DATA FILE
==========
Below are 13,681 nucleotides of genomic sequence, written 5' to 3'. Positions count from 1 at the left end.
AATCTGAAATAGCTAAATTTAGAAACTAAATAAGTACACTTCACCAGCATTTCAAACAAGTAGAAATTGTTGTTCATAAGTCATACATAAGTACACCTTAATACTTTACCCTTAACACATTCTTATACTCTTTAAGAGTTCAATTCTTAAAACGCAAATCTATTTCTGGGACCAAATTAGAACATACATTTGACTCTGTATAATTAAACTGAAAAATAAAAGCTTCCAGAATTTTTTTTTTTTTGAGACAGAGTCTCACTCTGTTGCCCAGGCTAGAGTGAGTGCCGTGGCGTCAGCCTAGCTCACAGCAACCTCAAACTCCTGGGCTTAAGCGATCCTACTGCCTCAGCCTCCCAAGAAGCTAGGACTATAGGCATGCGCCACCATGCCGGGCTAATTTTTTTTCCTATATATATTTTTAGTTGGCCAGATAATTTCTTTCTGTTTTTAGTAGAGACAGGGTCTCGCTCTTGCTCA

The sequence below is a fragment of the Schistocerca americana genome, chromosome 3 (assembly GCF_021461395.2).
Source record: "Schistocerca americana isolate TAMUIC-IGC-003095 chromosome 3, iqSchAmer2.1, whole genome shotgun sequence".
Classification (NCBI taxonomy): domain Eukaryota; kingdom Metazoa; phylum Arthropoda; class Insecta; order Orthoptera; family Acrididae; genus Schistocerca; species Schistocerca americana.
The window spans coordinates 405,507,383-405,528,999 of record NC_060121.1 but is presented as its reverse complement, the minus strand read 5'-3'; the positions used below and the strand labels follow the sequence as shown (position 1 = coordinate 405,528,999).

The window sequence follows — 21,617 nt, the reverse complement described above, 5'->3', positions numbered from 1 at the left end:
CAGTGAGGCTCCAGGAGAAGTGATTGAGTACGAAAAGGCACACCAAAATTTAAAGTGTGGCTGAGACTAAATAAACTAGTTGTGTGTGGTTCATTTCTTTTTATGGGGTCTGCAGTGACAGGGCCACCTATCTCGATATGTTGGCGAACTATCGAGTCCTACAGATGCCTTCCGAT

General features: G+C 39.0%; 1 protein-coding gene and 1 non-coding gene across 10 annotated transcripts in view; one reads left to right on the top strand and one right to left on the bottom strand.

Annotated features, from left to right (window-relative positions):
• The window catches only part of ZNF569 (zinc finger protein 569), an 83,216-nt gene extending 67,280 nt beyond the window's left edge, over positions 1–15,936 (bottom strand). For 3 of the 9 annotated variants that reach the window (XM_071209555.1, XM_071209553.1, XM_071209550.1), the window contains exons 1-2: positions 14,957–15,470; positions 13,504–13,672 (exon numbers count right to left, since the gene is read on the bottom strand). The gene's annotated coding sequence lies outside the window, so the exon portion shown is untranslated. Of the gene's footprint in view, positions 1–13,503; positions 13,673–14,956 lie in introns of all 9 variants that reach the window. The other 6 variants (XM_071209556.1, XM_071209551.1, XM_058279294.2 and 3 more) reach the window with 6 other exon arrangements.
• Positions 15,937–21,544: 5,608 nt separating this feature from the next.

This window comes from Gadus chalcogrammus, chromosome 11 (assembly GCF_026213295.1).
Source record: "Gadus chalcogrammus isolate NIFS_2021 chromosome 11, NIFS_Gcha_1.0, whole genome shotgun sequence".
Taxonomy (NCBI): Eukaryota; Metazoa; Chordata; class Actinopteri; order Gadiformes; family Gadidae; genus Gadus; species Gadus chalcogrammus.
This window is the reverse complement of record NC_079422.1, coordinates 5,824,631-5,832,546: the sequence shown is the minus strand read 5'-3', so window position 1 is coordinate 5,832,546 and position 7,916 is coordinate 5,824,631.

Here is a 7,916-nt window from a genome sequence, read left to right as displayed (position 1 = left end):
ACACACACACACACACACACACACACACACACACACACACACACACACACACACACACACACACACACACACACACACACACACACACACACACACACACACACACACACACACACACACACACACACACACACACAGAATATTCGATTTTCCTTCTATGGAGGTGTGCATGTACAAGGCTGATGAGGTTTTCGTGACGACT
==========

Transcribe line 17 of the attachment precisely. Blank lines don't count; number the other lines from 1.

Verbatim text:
Here is a 7,916-nt window from a genome sequence, read left to right as displayed (position 1 = left end):